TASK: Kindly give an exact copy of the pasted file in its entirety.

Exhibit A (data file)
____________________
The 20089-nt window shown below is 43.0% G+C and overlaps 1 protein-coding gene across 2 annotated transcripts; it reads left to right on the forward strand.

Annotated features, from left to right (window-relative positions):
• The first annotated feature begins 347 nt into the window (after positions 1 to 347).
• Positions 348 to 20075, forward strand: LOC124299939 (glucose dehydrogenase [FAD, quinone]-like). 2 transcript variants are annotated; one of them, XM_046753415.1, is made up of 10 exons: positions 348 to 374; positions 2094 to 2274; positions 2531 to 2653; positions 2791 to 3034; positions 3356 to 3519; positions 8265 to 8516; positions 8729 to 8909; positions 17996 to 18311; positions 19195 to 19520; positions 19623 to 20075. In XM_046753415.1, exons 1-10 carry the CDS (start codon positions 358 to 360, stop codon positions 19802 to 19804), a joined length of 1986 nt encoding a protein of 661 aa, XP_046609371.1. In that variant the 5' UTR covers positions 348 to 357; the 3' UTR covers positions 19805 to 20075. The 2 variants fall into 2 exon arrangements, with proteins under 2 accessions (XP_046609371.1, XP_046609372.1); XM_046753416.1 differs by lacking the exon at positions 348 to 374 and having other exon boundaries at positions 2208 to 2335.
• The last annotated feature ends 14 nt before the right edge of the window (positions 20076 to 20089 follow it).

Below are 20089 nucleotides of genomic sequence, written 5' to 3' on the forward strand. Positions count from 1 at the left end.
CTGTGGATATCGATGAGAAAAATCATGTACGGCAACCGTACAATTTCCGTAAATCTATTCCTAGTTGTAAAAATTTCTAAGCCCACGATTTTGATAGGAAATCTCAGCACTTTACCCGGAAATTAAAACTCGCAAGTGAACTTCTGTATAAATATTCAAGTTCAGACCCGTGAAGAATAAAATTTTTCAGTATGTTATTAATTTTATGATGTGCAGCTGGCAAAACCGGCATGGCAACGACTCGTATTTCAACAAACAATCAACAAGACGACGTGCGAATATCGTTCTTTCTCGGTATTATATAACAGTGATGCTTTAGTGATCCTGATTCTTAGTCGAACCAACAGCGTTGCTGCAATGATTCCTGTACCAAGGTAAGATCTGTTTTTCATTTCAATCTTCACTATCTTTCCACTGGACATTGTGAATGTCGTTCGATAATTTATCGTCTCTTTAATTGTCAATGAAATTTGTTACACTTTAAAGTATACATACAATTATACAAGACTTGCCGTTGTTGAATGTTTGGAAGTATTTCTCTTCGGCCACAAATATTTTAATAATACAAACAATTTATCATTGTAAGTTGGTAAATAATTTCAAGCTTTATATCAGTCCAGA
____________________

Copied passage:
The 20089-nt window shown below is 43.0% G+C and overlaps 1 protein-coding gene across 2 annotated transcripts; it reads left to right on the forward strand.

Annotated features, from left to right (window-relative positions):
• The first annotated feature begins 347 nt into the window (after positions 1 to 347).
• Positions 348 to 20075, forward strand: LOC124299939 (glucose dehydrogenase [FAD, quinone]-like). 2 transcript variants are annotated; one of them, XM_046753415.1, is made up of 10 exons: positions 348 to 374; positions 2094 to 2274; positions 2531 to 2653; positions 2791 to 3034; positions 3356 to 3519; positions 8265 to 8516; positions 8729 to 8909; positions 17996 to 18311; positions 19195 to 19520; positions 19623 to 20075. In XM_046753415.1, exons 1-10 carry the CDS (start codon positions 358 to 360, stop codon positions 19802 to 19804), a joined length of 1986 nt encoding a protein of 661 aa, XP_046609371.1. In that variant the 5' UTR covers positions 348 to 357; the 3' UTR covers positions 19805 to 20075. The 2 variants fall into 2 exon arrangements, with proteins under 2 accessions (XP_046609371.1, XP_046609372.1); XM_046753416.1 differs by lacking the exon at positions 348 to 374 and having other exon boundaries at positions 2208 to 2335.
• The last annotated feature ends 14 nt before the right edge of the window (positions 20076 to 20089 follow it).

Below are 20089 nucleotides of genomic sequence, written 5' to 3' on the forward strand. Positions count from 1 at the left end.
CTGTGGATATCGATGAGAAAAATCATGTACGGCAACCGTACAATTTCCGTAAATCTATTCCTAGTTGTAAAAATTTCTAAGCCCACGATTTTGATAGGAAATCTCAGCACTTTACCCGGAAATTAAAACTCGCAAGTGAACTTCTGTATAAATATTCAAGTTCAGACCCGTGAAGAATAAAATTTTTCAGTATGTTATTAATTTTATGATGTGCAGCTGGCAAAACCGGCATGGCAACGACTCGTATTTCAACAAACAATCAACAAGACGACGTGCGAATATCGTTCTTTCTCGGTATTATATAACAGTGATGCTTTAGTGATCCTGATTCTTAGTCGAACCAACAGCGTTGCTGCAATGATTCCTGTACCAAGGTAAGATCTGTTTTTCATTTCAATCTTCACTATCTTTCCACTGGACATTGTGAATGTCGTTCGATAATTTATCGTCTCTTTAATTGTCAATGAAATTTGTTACACTTTAAAGTATACATACAATTATACAAGACTTGCCGTTGTTGAATGTTTGGAAGTATTTCTCTTCGGCCACAAATATTTTAATAATACAAACAATTTATCATTGTAAGTTGGTAAATAATTTCAAGCTTTATATCAGTCCAGA